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Powell Retiring; Court Fight Seen : Democrats Likely to Resist Reagan Bid for High Bench Conservative Majority

June 27, 1987|DAVID G. SAVAGE and RONALD J. OSTROW | Times Staff Writers

The high court now has three, and possibly four, justices who disagree with this opinion. Rehnquist and Justice Byron R. White have voted no in all the abortion cases, saying that the Constitution confers no right to abortion. Justice Antonin Scalia also has spoken against the abortion decision. Justice Sandra Day O'Connor has expressed reservations about the ruling but has not stated whether she favors revoking or perhaps modifying the original 1973 order.

Powell was, former law clerk John C. Jeffries Jr. said Friday, "quintessentially the lawyer as judge. That is, he never brought an ideological meat cleaver to any problem but looked at the facts and the record very carefully and the precedents and each case as it came up."

When asked Friday about the best moment of his term on the court, Powell replied: "Today is one of my worst moments. I leave the court with a great deal of sadness."

Powell, a soft-spoken, gentlemanly Virginian who has been in frail health for several years, said that he decided to quit only in the last few days.

He told Rehnquist on Wednesday that he was strongly considering retirement, according to court press officer Toni House.

When Chief Justice Warren E. Burger stepped down last June, appeals court judge Bork, 60, was viewed by insiders as the front-runner for the vacancy.

But a younger and more vigorous Antonin Scalia, 50, who sat alongside Bork on the U.S. Circuit Court of Appeals in the District of Columbia, got the nod instead.

At the time, the fact that Bork was overweight and a heavy smoker were seen as prime reasons for his being passed over, but recently he has been "on a health kick," one friend said, shedding weight and chewing nicotine gum to give up tobacco.

Bork, although widely admired among conservative academics for his view that judges must rely on the "original intent" of a law or the Constitution, may be best known publicly as the man who in 1973 carried out the "Saturday Night Massacre" during the Watergate scandal. When then-Atty. Gen. Eliot L. Richardson and his deputy, William D. Ruckelshaus, refused to obey President Nixon's order to fire special prosecutor Archibald G. Cox, Bork, then the No. 3 man in the Justice Department, did the job. He said then that he viewed Nixon's order as lawful and felt it was his duty to carry it out.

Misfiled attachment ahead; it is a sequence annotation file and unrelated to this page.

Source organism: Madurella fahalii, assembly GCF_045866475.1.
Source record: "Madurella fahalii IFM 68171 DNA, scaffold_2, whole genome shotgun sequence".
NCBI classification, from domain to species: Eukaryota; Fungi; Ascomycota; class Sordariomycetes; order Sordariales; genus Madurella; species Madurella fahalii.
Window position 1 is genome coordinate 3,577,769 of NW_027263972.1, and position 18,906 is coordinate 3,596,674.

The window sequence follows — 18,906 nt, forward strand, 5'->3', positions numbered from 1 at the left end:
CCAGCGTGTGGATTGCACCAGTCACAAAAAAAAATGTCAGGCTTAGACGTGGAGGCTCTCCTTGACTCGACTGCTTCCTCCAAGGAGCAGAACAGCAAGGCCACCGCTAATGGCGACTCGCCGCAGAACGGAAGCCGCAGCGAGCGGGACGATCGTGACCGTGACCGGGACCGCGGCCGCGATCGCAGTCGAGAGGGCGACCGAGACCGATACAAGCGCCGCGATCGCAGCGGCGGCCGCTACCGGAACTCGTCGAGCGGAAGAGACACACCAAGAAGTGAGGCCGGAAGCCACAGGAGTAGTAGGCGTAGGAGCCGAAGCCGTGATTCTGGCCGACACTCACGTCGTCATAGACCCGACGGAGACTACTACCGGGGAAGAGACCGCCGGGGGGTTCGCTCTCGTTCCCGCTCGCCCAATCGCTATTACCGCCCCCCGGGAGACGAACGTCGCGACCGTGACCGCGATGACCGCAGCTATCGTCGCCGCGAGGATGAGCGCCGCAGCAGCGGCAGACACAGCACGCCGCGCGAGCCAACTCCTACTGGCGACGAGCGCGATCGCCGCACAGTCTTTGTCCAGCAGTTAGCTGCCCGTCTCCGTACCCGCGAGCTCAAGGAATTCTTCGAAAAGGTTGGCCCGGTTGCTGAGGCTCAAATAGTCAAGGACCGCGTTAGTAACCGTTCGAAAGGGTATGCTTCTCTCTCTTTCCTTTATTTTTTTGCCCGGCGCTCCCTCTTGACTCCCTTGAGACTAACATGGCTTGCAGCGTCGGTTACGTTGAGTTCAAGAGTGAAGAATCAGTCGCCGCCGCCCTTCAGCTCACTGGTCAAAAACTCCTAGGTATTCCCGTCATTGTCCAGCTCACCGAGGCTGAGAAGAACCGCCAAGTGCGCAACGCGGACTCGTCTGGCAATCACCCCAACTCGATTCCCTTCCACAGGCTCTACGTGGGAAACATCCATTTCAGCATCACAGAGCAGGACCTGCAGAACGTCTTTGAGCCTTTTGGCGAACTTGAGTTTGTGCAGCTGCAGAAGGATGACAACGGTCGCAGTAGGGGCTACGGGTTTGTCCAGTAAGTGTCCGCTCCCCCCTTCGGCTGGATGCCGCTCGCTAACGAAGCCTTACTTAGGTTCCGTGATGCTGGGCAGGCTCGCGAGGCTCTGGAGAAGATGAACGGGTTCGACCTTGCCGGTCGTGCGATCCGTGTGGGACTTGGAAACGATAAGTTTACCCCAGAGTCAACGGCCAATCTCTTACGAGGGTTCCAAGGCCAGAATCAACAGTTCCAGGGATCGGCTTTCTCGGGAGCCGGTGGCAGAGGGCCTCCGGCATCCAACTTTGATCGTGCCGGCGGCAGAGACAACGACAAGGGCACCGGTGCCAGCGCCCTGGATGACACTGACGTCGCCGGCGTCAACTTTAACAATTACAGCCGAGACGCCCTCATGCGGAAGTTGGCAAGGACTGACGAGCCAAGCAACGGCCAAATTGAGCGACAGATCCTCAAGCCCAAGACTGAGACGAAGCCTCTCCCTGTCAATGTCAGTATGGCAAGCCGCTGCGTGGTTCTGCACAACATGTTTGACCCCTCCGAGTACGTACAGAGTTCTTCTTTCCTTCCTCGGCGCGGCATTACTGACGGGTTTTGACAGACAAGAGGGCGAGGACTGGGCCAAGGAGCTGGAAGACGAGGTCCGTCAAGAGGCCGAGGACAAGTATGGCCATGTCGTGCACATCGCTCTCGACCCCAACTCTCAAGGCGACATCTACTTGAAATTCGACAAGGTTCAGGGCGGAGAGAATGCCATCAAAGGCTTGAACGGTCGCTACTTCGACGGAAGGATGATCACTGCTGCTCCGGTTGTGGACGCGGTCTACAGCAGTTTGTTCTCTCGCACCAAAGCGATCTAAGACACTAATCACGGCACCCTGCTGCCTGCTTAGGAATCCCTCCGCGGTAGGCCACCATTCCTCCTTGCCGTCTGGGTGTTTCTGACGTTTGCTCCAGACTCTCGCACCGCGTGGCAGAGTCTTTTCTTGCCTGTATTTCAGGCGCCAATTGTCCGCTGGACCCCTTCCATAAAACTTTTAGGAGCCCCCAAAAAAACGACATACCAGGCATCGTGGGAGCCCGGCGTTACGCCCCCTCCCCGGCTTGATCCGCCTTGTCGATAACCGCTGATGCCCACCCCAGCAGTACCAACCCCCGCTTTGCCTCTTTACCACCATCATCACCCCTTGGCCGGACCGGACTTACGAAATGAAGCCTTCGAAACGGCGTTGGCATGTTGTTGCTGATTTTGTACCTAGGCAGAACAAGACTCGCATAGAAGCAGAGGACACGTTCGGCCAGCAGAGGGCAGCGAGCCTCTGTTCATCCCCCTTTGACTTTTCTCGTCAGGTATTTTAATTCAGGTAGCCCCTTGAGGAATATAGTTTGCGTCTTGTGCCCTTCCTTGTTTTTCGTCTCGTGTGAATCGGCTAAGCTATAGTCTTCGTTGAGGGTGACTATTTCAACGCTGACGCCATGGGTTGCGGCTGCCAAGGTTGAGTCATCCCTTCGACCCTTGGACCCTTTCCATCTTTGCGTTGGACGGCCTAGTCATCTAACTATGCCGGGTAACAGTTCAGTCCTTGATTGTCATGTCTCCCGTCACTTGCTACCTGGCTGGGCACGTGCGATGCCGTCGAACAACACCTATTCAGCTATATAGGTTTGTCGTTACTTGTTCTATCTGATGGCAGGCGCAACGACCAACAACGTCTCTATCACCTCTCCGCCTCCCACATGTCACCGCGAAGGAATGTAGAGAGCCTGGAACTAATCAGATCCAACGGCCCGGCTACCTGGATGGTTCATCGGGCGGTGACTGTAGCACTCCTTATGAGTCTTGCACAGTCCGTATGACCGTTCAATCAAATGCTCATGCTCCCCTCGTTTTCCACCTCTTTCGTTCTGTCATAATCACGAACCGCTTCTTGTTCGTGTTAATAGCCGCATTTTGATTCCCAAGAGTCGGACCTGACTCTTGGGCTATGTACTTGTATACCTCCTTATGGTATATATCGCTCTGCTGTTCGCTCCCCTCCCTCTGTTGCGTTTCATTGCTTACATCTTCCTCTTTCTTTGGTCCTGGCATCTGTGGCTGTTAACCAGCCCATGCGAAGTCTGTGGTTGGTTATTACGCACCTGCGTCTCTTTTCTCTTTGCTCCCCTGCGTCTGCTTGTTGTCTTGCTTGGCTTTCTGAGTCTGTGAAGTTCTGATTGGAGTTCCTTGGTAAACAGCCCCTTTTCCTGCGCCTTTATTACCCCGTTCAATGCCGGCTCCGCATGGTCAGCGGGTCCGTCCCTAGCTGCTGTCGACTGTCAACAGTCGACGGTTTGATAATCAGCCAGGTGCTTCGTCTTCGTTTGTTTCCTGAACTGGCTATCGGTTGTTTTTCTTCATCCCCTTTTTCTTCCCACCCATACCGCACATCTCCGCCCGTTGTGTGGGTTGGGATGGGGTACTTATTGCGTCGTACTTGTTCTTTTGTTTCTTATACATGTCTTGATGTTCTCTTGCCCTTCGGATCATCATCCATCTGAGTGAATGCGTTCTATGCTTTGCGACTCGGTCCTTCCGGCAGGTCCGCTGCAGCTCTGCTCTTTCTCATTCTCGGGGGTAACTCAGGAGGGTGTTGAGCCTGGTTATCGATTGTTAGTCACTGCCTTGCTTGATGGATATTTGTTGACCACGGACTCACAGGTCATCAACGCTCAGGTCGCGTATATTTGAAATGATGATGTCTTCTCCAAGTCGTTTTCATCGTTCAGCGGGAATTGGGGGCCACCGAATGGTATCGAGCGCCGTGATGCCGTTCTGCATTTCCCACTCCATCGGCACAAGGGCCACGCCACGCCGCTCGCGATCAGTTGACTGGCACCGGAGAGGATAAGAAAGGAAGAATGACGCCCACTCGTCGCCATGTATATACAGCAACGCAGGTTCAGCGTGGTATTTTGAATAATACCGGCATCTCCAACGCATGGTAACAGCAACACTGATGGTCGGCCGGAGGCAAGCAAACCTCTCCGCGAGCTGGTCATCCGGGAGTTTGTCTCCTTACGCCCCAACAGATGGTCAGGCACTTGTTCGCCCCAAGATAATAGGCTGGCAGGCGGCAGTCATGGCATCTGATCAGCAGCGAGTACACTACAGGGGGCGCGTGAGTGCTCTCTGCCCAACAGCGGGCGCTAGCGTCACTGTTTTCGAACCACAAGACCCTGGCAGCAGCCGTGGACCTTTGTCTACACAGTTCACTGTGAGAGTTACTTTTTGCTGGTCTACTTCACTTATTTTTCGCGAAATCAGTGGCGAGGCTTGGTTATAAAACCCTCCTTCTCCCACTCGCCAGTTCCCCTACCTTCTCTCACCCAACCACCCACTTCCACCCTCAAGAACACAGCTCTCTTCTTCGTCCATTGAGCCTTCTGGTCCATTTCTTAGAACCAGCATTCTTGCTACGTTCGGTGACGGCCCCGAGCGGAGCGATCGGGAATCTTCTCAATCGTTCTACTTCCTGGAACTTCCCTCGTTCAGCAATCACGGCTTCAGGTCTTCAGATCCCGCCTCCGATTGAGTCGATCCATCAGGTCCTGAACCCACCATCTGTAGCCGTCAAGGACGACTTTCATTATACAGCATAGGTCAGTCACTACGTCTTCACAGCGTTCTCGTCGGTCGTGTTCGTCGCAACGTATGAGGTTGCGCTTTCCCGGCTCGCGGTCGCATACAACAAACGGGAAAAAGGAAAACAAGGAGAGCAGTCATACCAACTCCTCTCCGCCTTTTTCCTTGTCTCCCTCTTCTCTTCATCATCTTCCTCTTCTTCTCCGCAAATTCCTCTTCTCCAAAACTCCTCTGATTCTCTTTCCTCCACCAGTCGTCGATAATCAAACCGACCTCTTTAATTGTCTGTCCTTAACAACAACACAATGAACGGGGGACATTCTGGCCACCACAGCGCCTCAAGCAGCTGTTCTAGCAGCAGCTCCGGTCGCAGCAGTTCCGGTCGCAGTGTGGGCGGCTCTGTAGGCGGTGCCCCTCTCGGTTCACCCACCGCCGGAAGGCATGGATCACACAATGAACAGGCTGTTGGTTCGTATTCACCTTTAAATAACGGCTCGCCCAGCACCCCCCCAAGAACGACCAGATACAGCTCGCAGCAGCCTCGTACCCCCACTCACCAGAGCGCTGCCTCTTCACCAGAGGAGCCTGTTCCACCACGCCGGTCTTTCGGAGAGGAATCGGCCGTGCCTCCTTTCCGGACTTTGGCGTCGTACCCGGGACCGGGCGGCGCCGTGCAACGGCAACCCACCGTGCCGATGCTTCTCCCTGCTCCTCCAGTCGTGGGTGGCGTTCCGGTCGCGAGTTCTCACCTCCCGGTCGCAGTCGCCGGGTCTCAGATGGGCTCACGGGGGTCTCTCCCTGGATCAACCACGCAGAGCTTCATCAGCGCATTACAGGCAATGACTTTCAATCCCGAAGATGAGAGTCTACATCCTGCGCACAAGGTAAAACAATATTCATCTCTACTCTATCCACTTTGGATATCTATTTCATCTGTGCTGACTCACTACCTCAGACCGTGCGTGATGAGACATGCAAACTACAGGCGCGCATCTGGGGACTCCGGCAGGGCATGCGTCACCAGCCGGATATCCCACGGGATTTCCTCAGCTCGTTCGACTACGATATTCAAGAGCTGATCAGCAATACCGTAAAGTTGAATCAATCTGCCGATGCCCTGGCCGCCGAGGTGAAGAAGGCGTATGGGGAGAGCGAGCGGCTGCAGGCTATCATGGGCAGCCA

That action could be a sensitive issue in a Senate confirmation proceeding.

By contrast, Hatch's problem may be constitutional. The Senate has a tradition of confirming it own members when they are appointed to positions over which they have refusal power, but the Constitution forbids appointing a legislator to a federal position whose salary has been increased during that legislator's term. A pay raise for justices and other federal officials went into effect in January.

Legal experts have suggested that Congress could vote to reduce Hatch's salary, but others noted that Hatch's opponents could use the issue to vote against the 53-year-old conservative.

One White House official cautioned that the choices are not limited to Bork and Hatch.

Other names mentioned Friday included conservative appeals court judges Richard Posner of Chicago, J. Clifford Wallace of San Diego and John T. Noonan Jr. of San Francisco.

For the White House, the nomination poses a dilemma. A strongly conservative candidate, if confirmed, could achieve Reagan's goal of accomplishing his conservative social agenda in areas such as school prayer and abortion. But a strongly conservative candidate would have the most difficulty winning confirmation from the Senate.

Rehnquist Battle

The conservative Rehnquist was confirmed as chief justice last summer, but only after a bitter battle with Senate Democrats over allegations of insensitivity to minorities and women.

When Powell was chosen by President Nixon, his nomination was widely applauded and he was easily confirmed by the Senate.

Although he has made many difficult decisions since assuming his spot on the bench, his decision to depart may have been the most difficult. Powell told reporters that he had spoken at length with his four children, as well as his wife, Josephine, but he did not discuss the move with his colleagues.

He said his son, also a lawyer, told him: "Dad, it's a whole lot better to go out when some people may be sorry than it is to wait until when you decide to go ahead (and) people say, 'Thank God, we got rid of that old gent.' "

Powell said he considered it a "privilege" to work on the court and did not mind working six days a week and half a day on Sunday.

"I am tired but no more so than I have been at the end of recent terms," he said in his statement. And he said that his health, which he noted has "not been robust" through the three major surgeries he underwent during his term, is currently good.

May Sit on Appeals Court

"I therefore expect to continue to be active in appropriate public service when this is available. As other retired justices have done, I also will consider sitting on courts of appeals--though I would not expect to do this on a regular basis."

Powell said that he particularly looks forward "to spending more time with our children and grandchildren."

Staff writers David Lauter and James Gerstenzang contributed to this story.

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